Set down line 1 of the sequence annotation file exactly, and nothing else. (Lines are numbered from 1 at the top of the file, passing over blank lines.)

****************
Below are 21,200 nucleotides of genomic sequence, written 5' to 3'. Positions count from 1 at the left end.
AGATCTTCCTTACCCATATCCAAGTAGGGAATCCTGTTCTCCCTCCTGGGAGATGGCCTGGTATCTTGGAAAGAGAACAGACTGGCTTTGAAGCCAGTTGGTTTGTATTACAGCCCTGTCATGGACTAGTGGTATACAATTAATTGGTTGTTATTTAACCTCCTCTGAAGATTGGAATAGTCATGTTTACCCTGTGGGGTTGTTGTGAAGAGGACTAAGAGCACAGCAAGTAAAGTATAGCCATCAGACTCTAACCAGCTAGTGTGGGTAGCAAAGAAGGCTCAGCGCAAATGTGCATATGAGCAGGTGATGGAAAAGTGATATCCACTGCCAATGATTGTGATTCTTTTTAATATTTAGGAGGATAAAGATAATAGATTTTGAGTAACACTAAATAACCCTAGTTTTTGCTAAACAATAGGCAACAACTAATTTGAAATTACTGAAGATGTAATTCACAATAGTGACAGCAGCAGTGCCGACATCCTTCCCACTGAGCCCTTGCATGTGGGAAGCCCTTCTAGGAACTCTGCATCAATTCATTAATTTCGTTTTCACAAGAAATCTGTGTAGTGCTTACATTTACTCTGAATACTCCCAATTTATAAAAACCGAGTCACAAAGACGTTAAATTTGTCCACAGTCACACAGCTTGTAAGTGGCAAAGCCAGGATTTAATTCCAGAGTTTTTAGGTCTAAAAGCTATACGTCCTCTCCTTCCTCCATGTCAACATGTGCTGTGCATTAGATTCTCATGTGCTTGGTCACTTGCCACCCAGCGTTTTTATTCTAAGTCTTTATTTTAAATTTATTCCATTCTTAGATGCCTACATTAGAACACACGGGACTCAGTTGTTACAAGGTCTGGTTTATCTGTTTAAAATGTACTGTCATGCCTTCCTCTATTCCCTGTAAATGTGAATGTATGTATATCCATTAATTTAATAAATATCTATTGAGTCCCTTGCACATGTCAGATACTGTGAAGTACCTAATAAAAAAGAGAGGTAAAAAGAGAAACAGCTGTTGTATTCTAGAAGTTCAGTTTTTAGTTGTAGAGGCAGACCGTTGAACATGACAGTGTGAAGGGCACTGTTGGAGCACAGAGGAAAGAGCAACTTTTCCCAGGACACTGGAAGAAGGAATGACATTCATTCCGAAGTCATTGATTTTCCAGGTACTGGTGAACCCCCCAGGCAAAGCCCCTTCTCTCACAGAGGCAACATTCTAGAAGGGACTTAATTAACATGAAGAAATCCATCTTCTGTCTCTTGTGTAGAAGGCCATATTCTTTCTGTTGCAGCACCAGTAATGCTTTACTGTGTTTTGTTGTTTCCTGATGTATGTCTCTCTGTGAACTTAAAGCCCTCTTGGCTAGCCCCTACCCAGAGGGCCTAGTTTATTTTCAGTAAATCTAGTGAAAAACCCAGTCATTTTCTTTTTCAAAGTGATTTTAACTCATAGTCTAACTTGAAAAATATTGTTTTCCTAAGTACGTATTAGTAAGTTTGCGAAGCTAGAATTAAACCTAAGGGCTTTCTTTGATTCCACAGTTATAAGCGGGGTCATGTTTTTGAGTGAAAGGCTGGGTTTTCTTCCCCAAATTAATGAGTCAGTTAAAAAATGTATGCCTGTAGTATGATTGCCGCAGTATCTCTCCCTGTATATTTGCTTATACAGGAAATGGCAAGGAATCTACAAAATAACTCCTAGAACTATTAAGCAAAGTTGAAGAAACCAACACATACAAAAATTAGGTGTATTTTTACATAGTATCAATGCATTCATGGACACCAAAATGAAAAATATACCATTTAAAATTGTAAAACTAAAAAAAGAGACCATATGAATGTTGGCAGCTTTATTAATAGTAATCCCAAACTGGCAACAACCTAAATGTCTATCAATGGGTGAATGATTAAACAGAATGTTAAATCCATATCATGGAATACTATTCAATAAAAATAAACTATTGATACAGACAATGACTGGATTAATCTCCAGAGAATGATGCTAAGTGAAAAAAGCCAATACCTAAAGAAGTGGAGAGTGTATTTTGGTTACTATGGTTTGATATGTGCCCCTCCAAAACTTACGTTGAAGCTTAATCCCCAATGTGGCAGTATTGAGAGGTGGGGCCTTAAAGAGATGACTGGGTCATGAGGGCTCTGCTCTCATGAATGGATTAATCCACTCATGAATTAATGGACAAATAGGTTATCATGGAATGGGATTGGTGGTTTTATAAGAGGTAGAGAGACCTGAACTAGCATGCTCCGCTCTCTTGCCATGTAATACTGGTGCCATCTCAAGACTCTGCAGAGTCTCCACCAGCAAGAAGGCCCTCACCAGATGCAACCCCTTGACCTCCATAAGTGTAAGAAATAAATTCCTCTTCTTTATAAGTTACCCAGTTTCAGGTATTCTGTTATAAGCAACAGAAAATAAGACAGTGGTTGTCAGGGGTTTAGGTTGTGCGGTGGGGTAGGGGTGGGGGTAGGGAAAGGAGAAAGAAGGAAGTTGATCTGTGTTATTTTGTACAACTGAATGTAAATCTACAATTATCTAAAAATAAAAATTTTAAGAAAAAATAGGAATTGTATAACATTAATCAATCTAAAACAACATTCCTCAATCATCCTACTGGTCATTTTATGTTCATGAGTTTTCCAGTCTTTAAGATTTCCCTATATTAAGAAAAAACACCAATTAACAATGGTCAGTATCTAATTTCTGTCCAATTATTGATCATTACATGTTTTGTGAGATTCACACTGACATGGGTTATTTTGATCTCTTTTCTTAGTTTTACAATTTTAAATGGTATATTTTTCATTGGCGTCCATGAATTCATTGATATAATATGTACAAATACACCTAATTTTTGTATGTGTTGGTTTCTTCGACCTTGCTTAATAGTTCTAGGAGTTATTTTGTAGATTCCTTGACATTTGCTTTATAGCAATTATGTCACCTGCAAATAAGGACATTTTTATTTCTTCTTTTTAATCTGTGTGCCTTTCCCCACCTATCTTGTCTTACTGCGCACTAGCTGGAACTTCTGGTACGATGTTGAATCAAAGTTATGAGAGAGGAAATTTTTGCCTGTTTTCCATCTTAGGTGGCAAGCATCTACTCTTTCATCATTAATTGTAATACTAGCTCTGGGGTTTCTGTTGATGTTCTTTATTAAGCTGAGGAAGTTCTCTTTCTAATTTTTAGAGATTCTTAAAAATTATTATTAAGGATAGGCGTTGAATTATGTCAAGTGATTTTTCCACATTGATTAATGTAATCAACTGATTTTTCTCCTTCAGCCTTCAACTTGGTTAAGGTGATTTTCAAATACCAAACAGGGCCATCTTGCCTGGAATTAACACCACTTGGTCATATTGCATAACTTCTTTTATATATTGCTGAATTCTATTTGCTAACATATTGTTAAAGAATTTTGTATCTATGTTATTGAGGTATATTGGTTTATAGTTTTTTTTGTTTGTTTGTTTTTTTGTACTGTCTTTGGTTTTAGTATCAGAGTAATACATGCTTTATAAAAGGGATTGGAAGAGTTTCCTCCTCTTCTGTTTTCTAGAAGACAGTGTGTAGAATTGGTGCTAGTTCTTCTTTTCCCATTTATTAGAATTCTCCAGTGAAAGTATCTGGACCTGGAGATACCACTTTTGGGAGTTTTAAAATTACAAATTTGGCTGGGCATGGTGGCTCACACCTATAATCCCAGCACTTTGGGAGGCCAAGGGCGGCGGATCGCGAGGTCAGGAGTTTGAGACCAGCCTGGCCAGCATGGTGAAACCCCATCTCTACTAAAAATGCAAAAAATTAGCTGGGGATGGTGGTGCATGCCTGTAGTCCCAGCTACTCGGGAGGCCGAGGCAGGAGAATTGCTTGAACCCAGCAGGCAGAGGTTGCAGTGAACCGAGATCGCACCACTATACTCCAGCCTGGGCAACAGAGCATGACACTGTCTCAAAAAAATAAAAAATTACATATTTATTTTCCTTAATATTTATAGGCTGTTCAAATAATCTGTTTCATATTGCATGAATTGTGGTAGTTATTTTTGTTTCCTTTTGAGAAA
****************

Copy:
Below are 21,200 nucleotides of genomic sequence, written 5' to 3'. Positions count from 1 at the left end.